Who is responsible for organising a funeral?

Published: 20/4/2023
Who is responsible for organising a funeral?
Who is responsible for organising a funeral?

Organising a funeral can be overwhelming, especially after you've just lost someone you love.   

We're here to help guide you through this difficult time and answer the question: Who is responsible for organising a funeral?

Understanding the legal responsibilities 

In Australia, the legal responsibility for arranging a funeral falls to the executor of the deceased person's estate. The executor is the person appointed by the deceased in their will to carry out their wishes and distribute their assets.   

If the deceased person didn't have a will, the responsibility will likely fall to the next of kin or the person who is willing to take on the responsibility. This person is known as the administrator of the estate. If the deceased person has no next of kin the responsibility may fall to the state government.

Funeral planning 

Once the executor or next of kin has been identified, the process of planning the funeral can begin. The funeral planning process can involve making arrangements with a funeral director. Funeral directors are experienced in planning funerals and can guide you through the process.  

RELATED ARTICLE: Working with a funeral director: How to plan a funeral

When planning a funeral there are a few key decisions that need to be made including:

The type of funeral service

This can include a traditional burial, cremation or something less traditional. This can include a green burial or a celebration of life.

The location of the service

This can be held at a funeral home, church, your home or another location of your choosing.

The date and time of the service

This will depend on the availability of the chosen location and the preferences of the family and friends.

The funeral director

Choosing the right funeral director is important. It's essential to choose someone who is experienced, compassionate and understands your wishes.

Paying for the funeral

Funerals can be expensive and it's important to consider the cost when planning a funeral. The executor or next of kin is responsible for paying for the funeral. The cost can be paid out of the deceased person's estate or by the family or friends of the deceased.  

If the deceased person did not have enough money to cover the cost of the funeral, there may be financial assistance available from the government. The executor or next of kin should contact their state government's funeral assistance program to find out if they are eligible for assistance.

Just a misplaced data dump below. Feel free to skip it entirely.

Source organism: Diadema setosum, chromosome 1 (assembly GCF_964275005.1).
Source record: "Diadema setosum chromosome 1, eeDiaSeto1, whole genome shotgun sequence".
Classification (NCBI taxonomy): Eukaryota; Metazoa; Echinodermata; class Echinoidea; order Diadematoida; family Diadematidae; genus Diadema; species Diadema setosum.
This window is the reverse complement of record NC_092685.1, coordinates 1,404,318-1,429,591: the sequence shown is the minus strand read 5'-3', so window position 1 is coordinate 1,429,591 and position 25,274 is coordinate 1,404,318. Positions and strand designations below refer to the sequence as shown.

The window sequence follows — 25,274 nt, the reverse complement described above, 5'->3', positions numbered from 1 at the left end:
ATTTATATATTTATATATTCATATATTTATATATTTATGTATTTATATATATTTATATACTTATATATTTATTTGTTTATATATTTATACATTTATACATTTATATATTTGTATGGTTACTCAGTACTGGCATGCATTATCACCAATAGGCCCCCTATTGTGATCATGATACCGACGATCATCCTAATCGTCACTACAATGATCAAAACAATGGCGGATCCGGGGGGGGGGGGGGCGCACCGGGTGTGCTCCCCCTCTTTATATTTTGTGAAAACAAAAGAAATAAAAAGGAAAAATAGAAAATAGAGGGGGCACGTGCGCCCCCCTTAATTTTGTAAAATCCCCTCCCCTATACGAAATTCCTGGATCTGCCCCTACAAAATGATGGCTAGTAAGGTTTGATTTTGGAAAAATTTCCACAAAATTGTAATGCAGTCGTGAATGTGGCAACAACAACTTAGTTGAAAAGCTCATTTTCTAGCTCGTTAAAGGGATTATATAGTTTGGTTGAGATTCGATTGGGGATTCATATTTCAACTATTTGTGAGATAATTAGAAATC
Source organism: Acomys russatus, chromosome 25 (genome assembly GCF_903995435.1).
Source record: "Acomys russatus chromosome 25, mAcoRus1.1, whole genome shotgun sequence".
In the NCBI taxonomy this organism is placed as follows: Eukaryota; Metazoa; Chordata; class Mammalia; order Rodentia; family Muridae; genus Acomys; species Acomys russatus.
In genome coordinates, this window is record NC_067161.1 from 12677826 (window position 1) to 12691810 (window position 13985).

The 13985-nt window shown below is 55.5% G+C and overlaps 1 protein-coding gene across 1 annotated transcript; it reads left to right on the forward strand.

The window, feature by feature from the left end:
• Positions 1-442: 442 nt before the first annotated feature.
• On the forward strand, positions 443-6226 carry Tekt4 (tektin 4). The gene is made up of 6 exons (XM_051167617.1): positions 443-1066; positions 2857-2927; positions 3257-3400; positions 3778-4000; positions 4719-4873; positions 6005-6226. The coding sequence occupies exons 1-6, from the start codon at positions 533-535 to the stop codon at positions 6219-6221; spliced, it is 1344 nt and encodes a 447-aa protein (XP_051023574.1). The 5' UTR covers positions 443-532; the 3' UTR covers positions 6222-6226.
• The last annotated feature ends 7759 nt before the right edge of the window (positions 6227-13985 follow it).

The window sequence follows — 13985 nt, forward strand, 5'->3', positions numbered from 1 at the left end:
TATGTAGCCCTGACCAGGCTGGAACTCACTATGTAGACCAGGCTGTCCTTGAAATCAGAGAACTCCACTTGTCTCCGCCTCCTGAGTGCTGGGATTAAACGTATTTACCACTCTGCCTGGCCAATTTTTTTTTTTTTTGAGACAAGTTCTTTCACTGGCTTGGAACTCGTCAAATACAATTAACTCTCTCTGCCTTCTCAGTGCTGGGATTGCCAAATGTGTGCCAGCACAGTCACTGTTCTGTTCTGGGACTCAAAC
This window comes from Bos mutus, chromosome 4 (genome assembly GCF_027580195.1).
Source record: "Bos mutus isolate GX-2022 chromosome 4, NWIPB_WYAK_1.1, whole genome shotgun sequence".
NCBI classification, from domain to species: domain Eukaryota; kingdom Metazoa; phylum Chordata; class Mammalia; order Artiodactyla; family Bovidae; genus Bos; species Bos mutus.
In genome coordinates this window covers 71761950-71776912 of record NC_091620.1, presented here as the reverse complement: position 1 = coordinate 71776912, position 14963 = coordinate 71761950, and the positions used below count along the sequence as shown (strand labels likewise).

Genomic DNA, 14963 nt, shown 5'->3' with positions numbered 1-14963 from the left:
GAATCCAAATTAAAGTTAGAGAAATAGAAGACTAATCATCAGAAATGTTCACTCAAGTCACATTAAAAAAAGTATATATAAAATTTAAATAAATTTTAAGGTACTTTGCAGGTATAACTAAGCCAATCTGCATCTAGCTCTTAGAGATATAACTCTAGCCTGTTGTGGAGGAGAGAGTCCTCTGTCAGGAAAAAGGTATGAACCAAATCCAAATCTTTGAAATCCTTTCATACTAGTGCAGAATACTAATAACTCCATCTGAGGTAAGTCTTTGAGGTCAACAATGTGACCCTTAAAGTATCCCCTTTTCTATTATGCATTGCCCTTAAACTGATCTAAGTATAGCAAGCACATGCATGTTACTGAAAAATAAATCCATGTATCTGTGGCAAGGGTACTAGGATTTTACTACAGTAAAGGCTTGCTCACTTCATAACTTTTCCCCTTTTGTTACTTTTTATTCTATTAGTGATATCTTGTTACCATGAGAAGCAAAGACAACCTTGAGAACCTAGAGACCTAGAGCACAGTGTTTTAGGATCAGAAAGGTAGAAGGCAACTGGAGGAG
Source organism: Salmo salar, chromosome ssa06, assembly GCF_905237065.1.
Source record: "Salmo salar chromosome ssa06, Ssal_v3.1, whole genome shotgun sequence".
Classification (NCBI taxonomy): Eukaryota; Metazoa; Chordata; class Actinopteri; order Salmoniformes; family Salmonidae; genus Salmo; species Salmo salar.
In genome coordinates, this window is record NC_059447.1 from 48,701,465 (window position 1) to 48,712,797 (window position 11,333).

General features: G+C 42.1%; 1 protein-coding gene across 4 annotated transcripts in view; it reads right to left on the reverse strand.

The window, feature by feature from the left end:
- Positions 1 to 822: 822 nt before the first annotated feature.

RELATED ARTICLE:6 Things You Didn't Know About Prepaid Funerals

Who is responsible for organising a funeral?
Who is responsible for organising a funeral?

Transport

You may need to arrange transport for the deceased person's body, as well as for family members and friends attending the funeral. This can include hiring a hearse or arranging for a private vehicle.

Funeral service program

A funeral service program can be a helpful way to provide information to attendees and honour the life of the deceased person. You can include details such as the order of service, hymns, reading and a photo or message from the family.

Flowers and tributes

Flowers and tributes are a traditional way to honour the deceased person. You may choose to have flowers or other tributes placed at the service or request donations be made to a charity in lieu of flowers.

Reception 

After the service, it's common to have a reception or wake to allow family and friends to gather and support one another. This can be held at a private home or another location of your choosing.  

Communicate your wishes with the funeral director and any other family members involved in planning the funeral. This can help ensure that the funeral reflects the wishes of the deceased person and provides comfort to those who are grieving.

Funeral costs

The cost of funerals can vary depending on a number of factors. This includes the type of service, location and any additional services requested.  

It's best to obtain a quote from the funeral director before making any decisions. This can help you understand the total cost of the funeral and make informed decisions about the services you require. Funeral directors are required by law to provide a detailed written estimate of the funeral costs, including any variations to the original estimate.  

If you're concerned about the cost of the funeral, you may wish to consider a pre-paid funeral plan. These plans allow you to pay for your funeral in advance which can help reduce the financial burden on your family and provide peace of mind.

Support services

Grief can be a complex and challenging experience and it's important to seek support if you're struggling with the loss of a loved one. There are a range of support services available to help you during this time. This includes;   

RELATED ARTICLE:Why grief support groups are so important

Who is responsible for organising a funeral?
Who is responsible for organising a funeral?

Grief counselling 

Grief counselling can provide you with support and guidance as you navigate the emotions and challenges of grieving. You may wish to speak with a counsellor or psychologist who specialises in grief and bereavement.

Support groups

Support groups can provide a safe and supportive environment for people who are grieving. These groups can be run by hospitals, community organisations or religious groups.

Online resources

There are a number of online resources available to help you during this time. These can include forums, websites and online counselling services. 

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